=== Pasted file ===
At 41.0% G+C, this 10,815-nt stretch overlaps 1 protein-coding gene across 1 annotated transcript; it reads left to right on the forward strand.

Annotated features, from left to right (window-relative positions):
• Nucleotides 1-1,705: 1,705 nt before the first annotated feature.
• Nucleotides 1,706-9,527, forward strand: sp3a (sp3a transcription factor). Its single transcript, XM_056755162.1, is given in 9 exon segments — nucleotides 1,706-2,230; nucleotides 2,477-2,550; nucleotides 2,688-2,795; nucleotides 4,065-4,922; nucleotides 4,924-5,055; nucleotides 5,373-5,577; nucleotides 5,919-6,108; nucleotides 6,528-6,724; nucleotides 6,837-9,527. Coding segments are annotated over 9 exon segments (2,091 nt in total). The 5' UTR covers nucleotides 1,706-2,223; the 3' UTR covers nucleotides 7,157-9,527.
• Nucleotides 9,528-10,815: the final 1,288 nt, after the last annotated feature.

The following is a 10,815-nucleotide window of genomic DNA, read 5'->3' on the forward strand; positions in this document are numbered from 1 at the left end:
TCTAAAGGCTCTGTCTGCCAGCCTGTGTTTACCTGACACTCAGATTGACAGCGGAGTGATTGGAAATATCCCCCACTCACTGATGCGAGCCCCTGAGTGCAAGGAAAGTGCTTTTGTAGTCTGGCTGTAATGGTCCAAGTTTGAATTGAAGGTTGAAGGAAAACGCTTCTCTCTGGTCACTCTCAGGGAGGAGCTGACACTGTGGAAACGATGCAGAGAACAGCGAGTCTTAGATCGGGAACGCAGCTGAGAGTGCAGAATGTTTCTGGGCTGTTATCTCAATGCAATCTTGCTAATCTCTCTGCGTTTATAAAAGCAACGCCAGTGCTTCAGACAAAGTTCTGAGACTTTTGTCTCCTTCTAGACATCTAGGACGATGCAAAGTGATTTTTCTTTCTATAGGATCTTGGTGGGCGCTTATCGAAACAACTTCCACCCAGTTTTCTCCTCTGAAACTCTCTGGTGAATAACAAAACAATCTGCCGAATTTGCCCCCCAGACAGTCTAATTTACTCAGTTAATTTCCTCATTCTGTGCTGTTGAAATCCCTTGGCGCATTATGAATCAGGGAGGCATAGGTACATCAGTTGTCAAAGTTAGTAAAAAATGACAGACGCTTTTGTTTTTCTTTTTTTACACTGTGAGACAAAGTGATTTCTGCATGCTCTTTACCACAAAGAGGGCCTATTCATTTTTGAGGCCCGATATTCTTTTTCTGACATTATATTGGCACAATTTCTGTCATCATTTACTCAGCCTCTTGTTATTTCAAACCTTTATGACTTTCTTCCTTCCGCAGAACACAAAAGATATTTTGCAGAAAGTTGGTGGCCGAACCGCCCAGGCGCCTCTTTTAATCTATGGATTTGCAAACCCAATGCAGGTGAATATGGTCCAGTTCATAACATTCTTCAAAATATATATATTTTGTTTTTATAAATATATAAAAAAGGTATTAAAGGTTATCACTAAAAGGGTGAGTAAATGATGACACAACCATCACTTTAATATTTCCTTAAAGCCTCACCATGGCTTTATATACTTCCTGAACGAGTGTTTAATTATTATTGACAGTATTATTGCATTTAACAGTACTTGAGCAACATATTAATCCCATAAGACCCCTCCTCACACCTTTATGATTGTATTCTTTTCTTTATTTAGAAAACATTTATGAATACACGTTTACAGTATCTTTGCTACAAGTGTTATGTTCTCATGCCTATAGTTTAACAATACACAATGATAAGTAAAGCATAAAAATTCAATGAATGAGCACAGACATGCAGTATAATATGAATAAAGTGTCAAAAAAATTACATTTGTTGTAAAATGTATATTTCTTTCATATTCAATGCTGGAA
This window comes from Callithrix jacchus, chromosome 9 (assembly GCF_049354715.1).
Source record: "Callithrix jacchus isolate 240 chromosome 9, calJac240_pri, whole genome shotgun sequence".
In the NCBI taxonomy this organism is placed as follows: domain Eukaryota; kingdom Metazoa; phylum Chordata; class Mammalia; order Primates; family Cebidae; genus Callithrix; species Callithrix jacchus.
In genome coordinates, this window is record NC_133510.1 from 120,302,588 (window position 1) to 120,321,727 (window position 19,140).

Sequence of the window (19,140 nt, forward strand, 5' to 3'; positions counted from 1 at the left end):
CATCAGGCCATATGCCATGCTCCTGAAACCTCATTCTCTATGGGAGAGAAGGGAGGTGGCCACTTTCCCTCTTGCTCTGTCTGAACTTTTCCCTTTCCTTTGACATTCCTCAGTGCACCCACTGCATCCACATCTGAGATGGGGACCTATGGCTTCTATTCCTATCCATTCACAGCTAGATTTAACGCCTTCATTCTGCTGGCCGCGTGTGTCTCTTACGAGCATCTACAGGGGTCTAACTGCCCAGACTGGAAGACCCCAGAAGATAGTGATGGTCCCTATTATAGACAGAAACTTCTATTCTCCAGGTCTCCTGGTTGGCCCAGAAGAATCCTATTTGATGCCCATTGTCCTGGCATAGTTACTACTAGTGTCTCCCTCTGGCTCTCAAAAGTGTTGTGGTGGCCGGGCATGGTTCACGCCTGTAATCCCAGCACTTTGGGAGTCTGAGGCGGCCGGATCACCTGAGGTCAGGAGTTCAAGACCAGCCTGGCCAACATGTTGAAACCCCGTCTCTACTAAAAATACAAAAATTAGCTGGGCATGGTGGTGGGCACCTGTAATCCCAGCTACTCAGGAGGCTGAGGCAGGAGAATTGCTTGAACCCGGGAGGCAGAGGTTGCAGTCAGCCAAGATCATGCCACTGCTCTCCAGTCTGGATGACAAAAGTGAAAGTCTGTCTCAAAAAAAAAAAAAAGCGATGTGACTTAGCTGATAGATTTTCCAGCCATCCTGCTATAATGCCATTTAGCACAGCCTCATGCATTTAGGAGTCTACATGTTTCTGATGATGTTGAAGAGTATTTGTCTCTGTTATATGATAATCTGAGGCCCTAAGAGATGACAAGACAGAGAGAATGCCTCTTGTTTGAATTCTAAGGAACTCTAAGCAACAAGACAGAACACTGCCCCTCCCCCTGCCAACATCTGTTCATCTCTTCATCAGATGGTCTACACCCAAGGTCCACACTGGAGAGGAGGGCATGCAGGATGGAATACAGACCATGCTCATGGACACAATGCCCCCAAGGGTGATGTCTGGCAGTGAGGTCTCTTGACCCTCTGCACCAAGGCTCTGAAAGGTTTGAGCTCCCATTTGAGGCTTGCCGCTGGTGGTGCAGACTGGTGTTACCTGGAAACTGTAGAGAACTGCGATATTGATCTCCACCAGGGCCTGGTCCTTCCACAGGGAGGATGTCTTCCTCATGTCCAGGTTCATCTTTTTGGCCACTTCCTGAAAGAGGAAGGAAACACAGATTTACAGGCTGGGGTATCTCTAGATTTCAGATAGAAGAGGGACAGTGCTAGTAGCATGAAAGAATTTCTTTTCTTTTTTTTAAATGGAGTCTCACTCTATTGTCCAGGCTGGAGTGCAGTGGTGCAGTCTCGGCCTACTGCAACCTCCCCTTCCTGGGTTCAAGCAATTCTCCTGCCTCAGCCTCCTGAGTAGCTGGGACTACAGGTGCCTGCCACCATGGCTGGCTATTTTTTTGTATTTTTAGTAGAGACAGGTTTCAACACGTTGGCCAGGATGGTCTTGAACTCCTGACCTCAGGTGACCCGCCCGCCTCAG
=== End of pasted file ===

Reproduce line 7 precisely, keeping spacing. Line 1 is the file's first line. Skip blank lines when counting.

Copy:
TCTAAAGGCTCTGTCTGCCAGCCTGTGTTTACCTGACACTCAGATTGACAGCGGAGTGATTGGAAATATCCCCCACTCACTGATGCGAGCCCCTGAGTGCAAGGAAAGTGCTTTTGTAGTCTGGCTGTAATGGTCCAAGTTTGAATTGAAGGTTGAAGGAAAACGCTTCTCTCTGGTCACTCTCAGGGAGGAGCTGACACTGTGGAAACGATGCAGAGAACAGCGAGTCTTAGATCGGGAACGCAGCTGAGAGTGCAGAATGTTTCTGGGCTGTTATCTCAATGCAATCTTGCTAATCTCTCTGCGTTTATAAAAGCAACGCCAGTGCTTCAGACAAAGTTCTGAGACTTTTGTCTCCTTCTAGACATCTAGGACGATGCAAAGTGATTTTTCTTTCTATAGGATCTTGGTGGGCGCTTATCGAAACAACTTCCACCCAGTTTTCTCCTCTGAAACTCTCTGGTGAATAACAAAACAATCTGCCGAATTTGCCCCCCAGACAGTCTAATTTACTCAGTTAATTTCCTCATTCTGTGCTGTTGAAATCCCTTGGCGCATTATGAATCAGGGAGGCATAGGTACATCAGTTGTCAAAGTTAGTAAAAAATGACAGACGCTTTTGTTTTTCTTTTTTTACACTGTGAGACAAAGTGATTTCTGCATGCTCTTTACCACAAAGAGGGCCTATTCATTTTTGAGGCCCGATATTCTTTTTCTGACATTATATTGGCACAATTTCTGTCATCATTTACTCAGCCTCTTGTTATTTCAAACCTTTATGACTTTCTTCCTTCCGCAGAACACAAAAGATATTTTGCAGAAAGTTGGTGGCCGAACCGCCCAGGCGCCTCTTTTAATCTATGGATTTGCAAACCCAATGCAGGTGAATATGGTCCAGTTCATAACATTCTTCAAAATATATATATTTTGTTTTTATAAATATATAAAAAAGGTATTAAAGGTTATCACTAAAAGGGTGAGTAAATGATGACACAACCATCACTTTAATATTTCCTTAAAGCCTCACCATGGCTTTATATACTTCCTGAACGAGTGTTTAATTATTATTGACAGTATTATTGCATTTAACAGTACTTGAGCAACATATTAATCCCATAAGACCCCTCCTCACACCTTTATGATTGTATTCTTTTCTTTATTTAGAAAACATTTATGAATACACGTTTACAGTATCTTTGCTACAAGTGTTATGTTCTCATGCCTATAGTTTAACAATACACAATGATAAGTAAAGCATAAAAATTCAATGAATGAGCACAGACATGCAGTATAATATGAATAAAGTGTCAAAAAAATTACATTTGTTGTAAAATGTATATTTCTTTCATATTCAATGCTGGAA